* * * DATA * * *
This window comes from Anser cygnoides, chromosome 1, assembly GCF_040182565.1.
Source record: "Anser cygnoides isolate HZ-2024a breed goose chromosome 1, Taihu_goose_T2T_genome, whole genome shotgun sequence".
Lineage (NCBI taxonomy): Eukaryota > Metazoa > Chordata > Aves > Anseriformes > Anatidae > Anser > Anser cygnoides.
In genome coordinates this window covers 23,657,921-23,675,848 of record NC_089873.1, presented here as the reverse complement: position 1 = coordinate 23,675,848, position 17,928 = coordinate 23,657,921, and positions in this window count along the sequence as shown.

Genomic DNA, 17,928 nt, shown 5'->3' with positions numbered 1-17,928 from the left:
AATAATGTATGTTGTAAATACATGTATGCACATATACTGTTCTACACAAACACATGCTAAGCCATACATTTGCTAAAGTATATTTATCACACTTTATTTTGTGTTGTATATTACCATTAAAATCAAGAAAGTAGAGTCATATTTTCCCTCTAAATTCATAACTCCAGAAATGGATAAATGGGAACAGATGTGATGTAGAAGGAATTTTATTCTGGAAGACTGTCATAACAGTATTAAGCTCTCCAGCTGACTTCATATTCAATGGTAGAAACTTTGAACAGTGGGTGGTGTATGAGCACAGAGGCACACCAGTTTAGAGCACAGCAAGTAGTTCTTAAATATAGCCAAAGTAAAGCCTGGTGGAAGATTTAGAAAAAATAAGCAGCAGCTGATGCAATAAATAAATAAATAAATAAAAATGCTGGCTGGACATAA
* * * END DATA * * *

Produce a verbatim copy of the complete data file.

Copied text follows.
This window comes from Anser cygnoides, chromosome 1, assembly GCF_040182565.1.
Source record: "Anser cygnoides isolate HZ-2024a breed goose chromosome 1, Taihu_goose_T2T_genome, whole genome shotgun sequence".
Lineage (NCBI taxonomy): Eukaryota > Metazoa > Chordata > Aves > Anseriformes > Anatidae > Anser > Anser cygnoides.
In genome coordinates this window covers 23,657,921-23,675,848 of record NC_089873.1, presented here as the reverse complement: position 1 = coordinate 23,675,848, position 17,928 = coordinate 23,657,921, and positions in this window count along the sequence as shown.

Genomic DNA, 17,928 nt, shown 5'->3' with positions numbered 1-17,928 from the left:
AATAATGTATGTTGTAAATACATGTATGCACATATACTGTTCTACACAAACACATGCTAAGCCATACATTTGCTAAAGTATATTTATCACACTTTATTTTGTGTTGTATATTACCATTAAAATCAAGAAAGTAGAGTCATATTTTCCCTCTAAATTCATAACTCCAGAAATGGATAAATGGGAACAGATGTGATGTAGAAGGAATTTTATTCTGGAAGACTGTCATAACAGTATTAAGCTCTCCAGCTGACTTCATATTCAATGGTAGAAACTTTGAACAGTGGGTGGTGTATGAGCACAGAGGCACACCAGTTTAGAGCACAGCAAGTAGTTCTTAAATATAGCCAAAGTAAAGCCTGGTGGAAGATTTAGAAAAAATAAGCAGCAGCTGATGCAATAAATAAATAAATAAATAAAAATGCTGGCTGGACATAA